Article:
Michael Della Rocca, in his paper PSR, defines the Principle of Sufficient Reason, the PSR, as the principle by which each fact has an explanation (1). For every object or state of affairs there can be given a reason for its existence. Della Rocca argues that the PSR is widely rejected by philosophers because it has failed to be adequately argued for and that there has been relentless attacks on the PSR over the last 270 years (1-2). Not only has there been relentless attacks on the PSR, but philosophers such as David Hume and Immanuel Kant have even constructed entire philosophical systems around the assumption that the PSR is false. To make matters worse, according to Della Rocca, there appears to be adequate reasons to give up on the PSR given evidence from contemporary physics (2). Despite acknowledging reasons to give up on the PSR, Della Rocca continues. Before giving his argument for the PSR, Della Rocca gives a few cases of so-called explicability arguments. An explicability argument is, for Della Rocca, “such an argument, [where] a certain state of affairs is said not to obtain simply because its obtaining would be inexplicable, a so-called brute fact” (2). The first example Della Rocca uses is an example from Gottfried Leibniz: “[Archimedes] takes it for granted that if there is a balance in which everything is alike on both sides, and if equal weights are hung on the two ends of that balance, the whole will be at rest. That is because no reason can be given why one side should weigh down rather than the other” (321). Leibniz does not consider the possibility of this fact being inexplicable, which would be a perfectly plausible inference. The point of this example is to illuminate the legitimacy of explicability arguments, in at least some cases. If Della Rocca can get the reader to accept explicability arguments generally, then he has forced the reader to accept the PSR itself. This is because, as Della Rocca defined earlier, the PSR is the claim that each fact has an explanation, the rejection of inexplicability generally. To accept the PSR, under the definition given here, is to reject brute facts.
It seems plausible that the above example may point to an instance in which an explicability argument works, but it seems that one can accept the above argument without being committed to explicability arguments generally. Della Rocca offers a second example of a seemingly plausible explicability argument, he calls these brute dispositions (2). Della Rocca offers his second example as follows:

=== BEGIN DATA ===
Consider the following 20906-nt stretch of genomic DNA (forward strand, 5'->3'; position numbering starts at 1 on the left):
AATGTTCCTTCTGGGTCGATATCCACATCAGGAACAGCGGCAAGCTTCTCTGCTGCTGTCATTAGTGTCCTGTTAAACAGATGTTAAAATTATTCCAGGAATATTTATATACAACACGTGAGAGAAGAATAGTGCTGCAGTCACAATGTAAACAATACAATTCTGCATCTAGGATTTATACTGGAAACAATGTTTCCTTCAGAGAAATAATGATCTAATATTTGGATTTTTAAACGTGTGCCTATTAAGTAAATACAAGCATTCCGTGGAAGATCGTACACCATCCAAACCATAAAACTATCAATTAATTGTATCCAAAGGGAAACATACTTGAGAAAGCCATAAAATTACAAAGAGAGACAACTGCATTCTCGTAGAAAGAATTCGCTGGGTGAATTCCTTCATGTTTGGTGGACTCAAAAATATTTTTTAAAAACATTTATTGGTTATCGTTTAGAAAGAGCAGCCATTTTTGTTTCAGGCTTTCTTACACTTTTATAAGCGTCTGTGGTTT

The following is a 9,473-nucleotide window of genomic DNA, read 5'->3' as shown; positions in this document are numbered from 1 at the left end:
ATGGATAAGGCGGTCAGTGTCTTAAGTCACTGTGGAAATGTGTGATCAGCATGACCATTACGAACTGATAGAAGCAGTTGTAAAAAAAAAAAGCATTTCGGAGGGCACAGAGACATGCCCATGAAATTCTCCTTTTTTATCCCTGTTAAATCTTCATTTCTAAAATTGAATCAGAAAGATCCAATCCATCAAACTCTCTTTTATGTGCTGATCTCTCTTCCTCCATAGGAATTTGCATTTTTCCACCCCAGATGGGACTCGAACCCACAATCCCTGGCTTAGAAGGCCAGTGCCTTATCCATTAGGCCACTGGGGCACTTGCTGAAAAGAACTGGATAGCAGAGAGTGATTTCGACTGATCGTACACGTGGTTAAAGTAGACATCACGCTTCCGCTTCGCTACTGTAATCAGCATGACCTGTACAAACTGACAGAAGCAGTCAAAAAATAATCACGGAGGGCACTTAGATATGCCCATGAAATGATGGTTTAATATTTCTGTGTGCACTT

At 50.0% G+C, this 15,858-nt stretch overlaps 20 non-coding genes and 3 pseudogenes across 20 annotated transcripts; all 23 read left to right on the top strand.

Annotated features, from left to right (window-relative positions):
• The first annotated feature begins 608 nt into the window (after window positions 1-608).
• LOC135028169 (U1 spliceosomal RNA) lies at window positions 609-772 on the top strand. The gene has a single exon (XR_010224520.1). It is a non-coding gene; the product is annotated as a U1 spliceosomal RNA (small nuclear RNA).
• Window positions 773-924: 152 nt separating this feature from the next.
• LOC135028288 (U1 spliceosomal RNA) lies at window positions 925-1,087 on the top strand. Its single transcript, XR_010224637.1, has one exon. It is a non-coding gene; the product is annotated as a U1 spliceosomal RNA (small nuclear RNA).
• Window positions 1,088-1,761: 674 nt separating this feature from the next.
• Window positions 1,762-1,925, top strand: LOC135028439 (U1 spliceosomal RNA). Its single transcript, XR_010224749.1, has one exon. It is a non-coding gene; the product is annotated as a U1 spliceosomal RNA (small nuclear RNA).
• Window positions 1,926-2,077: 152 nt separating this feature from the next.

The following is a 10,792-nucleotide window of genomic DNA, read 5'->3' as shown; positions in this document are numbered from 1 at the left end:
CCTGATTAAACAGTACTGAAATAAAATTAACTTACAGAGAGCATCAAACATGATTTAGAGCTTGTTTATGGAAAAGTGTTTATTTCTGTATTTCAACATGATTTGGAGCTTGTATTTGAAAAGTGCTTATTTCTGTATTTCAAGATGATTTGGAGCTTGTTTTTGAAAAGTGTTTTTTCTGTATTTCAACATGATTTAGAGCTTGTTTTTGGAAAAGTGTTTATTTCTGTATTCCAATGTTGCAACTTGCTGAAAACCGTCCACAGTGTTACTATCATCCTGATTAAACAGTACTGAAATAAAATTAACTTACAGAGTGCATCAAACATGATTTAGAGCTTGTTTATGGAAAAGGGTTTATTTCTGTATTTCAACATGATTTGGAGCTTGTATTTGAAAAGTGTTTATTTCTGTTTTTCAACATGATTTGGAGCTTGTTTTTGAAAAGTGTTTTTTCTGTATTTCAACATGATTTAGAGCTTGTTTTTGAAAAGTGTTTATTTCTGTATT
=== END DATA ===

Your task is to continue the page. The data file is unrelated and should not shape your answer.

“Imagine two objects that are in the same world and that are categorically exactly alike. They each have (qualitatively) the same molecular structure and have all the same categorical physical features. If one of these objects has the disposition to dissolve in water, could the other one fail to have that disposition? It would seem not: given their exact categorical similarity, nothing could ground this dispositional difference between the two objects, and so we reject the scenario in which there is such a difference” (3).
This is another instance in which it seems that an explicability argument is justified. Such an argument seems to work because there is no explanation as to why one object would dissolve and the qualitatively identical object fail to.
Once again, the reader still is not forced to accept the PSR. Della Rocca offers a number of other examples of explicability arguments, but they are not necessary to the understanding of the argument as a whole. The goal of Della Rocca’s examples are to show instances in which explicability arguments are successful. The point is that philosophers often want to appeal to explicability arguments, whether it is in regards to consciousness, rejecting Aristotelian explanations, defending induction, causation, modality, and so on. All of these phenomena seem to involve appealing to explicability arguments. All of the instances in which explicability arguments are successful not only give intuitive support for the PSR, but these arguments also make it more difficult to draw a non-arbitrary line between when explicability arguments are acceptable and when they are not.